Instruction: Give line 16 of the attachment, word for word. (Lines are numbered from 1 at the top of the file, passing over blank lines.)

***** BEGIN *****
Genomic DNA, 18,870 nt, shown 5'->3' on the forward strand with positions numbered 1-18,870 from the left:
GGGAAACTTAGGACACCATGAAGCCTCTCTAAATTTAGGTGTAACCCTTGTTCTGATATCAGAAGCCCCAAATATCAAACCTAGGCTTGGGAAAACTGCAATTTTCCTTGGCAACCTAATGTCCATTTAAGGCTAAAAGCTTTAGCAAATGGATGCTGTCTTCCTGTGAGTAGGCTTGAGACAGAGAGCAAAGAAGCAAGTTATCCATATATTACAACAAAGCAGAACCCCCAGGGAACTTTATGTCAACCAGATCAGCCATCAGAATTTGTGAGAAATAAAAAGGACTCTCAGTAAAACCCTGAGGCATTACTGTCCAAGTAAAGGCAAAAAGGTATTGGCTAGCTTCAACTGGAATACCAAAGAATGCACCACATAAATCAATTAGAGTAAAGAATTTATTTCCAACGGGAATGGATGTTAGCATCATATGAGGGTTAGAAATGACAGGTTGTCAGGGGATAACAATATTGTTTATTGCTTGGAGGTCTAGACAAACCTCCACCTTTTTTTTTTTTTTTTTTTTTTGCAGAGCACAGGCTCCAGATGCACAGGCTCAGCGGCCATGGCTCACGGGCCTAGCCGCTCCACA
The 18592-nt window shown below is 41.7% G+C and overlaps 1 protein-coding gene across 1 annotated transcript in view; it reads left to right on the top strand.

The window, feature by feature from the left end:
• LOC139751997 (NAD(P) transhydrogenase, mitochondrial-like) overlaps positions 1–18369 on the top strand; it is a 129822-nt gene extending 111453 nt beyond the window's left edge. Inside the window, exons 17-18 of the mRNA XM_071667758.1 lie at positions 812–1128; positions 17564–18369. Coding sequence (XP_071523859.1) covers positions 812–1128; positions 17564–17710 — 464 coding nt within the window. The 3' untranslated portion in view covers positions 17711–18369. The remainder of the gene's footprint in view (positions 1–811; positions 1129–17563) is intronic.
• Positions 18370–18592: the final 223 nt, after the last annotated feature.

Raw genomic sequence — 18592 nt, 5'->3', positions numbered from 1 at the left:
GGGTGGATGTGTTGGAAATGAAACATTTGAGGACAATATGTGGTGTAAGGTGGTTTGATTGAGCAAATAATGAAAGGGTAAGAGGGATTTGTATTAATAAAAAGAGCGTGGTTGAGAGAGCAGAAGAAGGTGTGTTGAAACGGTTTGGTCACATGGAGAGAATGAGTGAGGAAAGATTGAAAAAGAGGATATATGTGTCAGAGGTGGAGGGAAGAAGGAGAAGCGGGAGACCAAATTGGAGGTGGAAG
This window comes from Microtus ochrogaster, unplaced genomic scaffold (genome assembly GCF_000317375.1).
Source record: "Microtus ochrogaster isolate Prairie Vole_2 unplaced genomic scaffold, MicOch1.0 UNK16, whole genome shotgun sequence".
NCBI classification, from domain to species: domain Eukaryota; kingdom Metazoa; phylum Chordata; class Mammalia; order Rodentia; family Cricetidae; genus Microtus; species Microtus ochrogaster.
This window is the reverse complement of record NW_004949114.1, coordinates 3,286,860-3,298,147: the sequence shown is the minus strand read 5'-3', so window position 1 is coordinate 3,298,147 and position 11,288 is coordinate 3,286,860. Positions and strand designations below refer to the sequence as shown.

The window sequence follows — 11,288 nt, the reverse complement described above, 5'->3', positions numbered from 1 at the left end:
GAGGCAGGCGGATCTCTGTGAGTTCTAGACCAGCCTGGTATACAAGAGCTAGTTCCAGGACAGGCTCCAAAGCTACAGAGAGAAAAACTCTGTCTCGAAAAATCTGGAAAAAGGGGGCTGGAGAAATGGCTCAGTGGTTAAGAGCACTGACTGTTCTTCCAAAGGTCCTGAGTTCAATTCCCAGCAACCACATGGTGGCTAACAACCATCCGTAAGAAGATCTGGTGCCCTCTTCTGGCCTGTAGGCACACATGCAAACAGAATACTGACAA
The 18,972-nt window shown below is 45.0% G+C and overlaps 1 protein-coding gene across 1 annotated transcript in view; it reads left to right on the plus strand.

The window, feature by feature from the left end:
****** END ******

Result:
The window, feature by feature from the left end: